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Doing Well After Surgery

Posts: 28
Joined: Nov 2010

I wanted to let you guys know my surgery went very well. It only my surgeon an 1 ½ to complete my TT. When they woke me in recovery my blood pressure shot up sky high and they had to give me 3 different kinds of medz to bring it back down, however they said this was normal after surgery. My Calcium levels were fine, which I take calcium supplements with vitamin D in it on a regular basis because it is good for you, as well I take iron and women’s one a day regular vitamins. They also had the nurses giving me calcium while I was in the hospital; which was about 24 hrs. My surgeon removed my whole thyroid and lymph nodes.

I hope you guys do not kick me out of your discussion board, yet I am proud to say they found NO CANCER =) I am very happy about that, however it did surprise me given all the signs of the testing’s that had been done were leaning towards cancer, so YEAH for ME, I am very HAPPY.

One thing I have had problems with since the surgery is using the bathroom. Urination is so hard I practically have to force myself to go and my bladder is so full my stomach is bloated yet the urine doesn’t want to come out =( I was thinking that maybe it might just be my kidneys going into shock from removal of the thyroid, but a week later it is still hard to go! I am on 125mcg of synthroid and I weigh 175 lbs. Does this sound about right? I do not know too much about the medicine part of this process. Why is it so hard for me to urinate? I see my Doc on tomorrow so hopefully she can figure out for sure what’s going on with my kidneys.

Thanks so much for all the thoughts, wishes and prayers from you ALL,

Posts: 3
Joined: Dec 2010

Glad to read that you are doing well after your surgery. Let's hope your kidney problem gets resolved soon! You wrote that you take calcium and a women's one a day. Just wanted to point out to you, as I hope your doctor has, that you should allow 5 hours after taking your Synthroid before taking any vitamins or minerals such as calcium or iron.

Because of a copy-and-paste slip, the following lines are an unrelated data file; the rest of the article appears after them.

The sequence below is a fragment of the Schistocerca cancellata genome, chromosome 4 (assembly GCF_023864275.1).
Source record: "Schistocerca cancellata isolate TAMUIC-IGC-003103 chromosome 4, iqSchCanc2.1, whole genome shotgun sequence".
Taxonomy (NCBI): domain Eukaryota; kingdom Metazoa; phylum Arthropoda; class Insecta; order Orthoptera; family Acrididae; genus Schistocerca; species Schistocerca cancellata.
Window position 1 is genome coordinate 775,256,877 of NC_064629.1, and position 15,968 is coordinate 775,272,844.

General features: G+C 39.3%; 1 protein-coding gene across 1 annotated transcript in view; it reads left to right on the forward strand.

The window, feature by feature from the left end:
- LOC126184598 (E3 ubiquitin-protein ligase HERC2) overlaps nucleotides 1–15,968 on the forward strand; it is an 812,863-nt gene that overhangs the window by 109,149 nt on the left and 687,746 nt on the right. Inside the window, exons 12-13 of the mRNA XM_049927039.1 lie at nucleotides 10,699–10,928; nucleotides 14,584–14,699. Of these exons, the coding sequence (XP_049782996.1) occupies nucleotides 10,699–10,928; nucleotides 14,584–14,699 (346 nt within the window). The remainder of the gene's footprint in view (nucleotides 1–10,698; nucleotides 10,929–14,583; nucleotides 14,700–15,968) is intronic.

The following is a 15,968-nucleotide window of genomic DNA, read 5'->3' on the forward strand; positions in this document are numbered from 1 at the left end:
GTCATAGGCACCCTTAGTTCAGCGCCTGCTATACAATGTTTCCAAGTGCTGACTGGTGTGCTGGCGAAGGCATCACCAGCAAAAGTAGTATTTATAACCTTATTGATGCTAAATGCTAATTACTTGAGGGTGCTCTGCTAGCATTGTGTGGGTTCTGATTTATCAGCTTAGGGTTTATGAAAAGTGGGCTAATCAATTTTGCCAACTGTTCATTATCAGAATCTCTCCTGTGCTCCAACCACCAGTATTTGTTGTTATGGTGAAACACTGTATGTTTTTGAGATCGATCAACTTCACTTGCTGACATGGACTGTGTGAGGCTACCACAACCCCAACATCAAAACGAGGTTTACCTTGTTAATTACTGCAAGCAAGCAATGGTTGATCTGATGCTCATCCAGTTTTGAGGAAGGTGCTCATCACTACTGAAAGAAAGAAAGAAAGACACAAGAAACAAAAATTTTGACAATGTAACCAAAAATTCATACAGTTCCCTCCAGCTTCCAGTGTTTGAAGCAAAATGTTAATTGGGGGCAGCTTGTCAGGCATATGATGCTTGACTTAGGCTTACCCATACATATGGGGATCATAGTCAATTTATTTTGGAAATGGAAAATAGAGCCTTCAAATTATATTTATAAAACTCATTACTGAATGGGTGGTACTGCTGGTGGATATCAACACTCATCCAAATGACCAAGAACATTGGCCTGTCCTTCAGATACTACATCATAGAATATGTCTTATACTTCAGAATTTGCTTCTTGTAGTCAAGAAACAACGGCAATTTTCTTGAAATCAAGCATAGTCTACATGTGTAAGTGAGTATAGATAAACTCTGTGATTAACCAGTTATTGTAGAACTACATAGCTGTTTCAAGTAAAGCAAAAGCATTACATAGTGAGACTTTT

Posts: 28
Joined: Nov 2010

No I was not made aware of this. Thanks so much for informing me!


Posts: 28
Joined: Nov 2010

No I was not made aware of this. Thanks so much for informing me!


Posts: 582
Joined: Oct 2010

Wow! This is great news! So glad they didn't find cancer. I am about the same weight and I take 175 mcg's of Synthroid. They will check your TSH levels about two weeks after surgery to see if you need a larger or smaller dose. I take a larger does because I was positive for cancer, this might be the difference. They try to keep us Hyperthyroid for reasons unknown to me, for at least a year or more after cancer is found.

I don't understand the problem with urination. Did you have a catheter? I didn't have one for any of my surgeries and I can't imagine why they would cath you if they did. This can cause a UTI or bladder infection; thus causing difficulty or painful urination. Probably ask the doc about a Renal function blood test and a Urine Micro Albumin.

Of course we aren't going to kick you off the boards! You are still Thyroidless. Keep us posted.

Posts: 28
Joined: Nov 2010

I know it is GREAT information right! =) I have been back to all 3 of my Doc's and my synthroid levels are good, calcium a lil low but Doc said it's nothing to worry about and all those test on my kidneys were performed and results came back normal. The first week after surgery that was the only problem, besides small considerable amounts of pain, then the second week was horrible! I do not know why but the second week of recovery was harder than the first, probly b/c the first week I was not resting, I was up taking care of my family as if I were normal. Well it definately hit me the next week, but today I feeling much better and thought I would update everyone how I am doing w/o my thyroid. Hope all is well with you =)


Posts: 507
Joined: Apr 2010

no we wouldnt kick you from the board you have made a condition most of us want ... you do not have thyroid cancer.

Drugs that may decrease T4 absorption, which may result in hypothyroidism
- Aluminum & Magnesium
- Simethicone
Bile Acid Sequestrants
- Cholestyramine
- Colestipol
Calcium Carbonate
Cation Exchange Resins
- Kayexalate
Ferrous Sulfate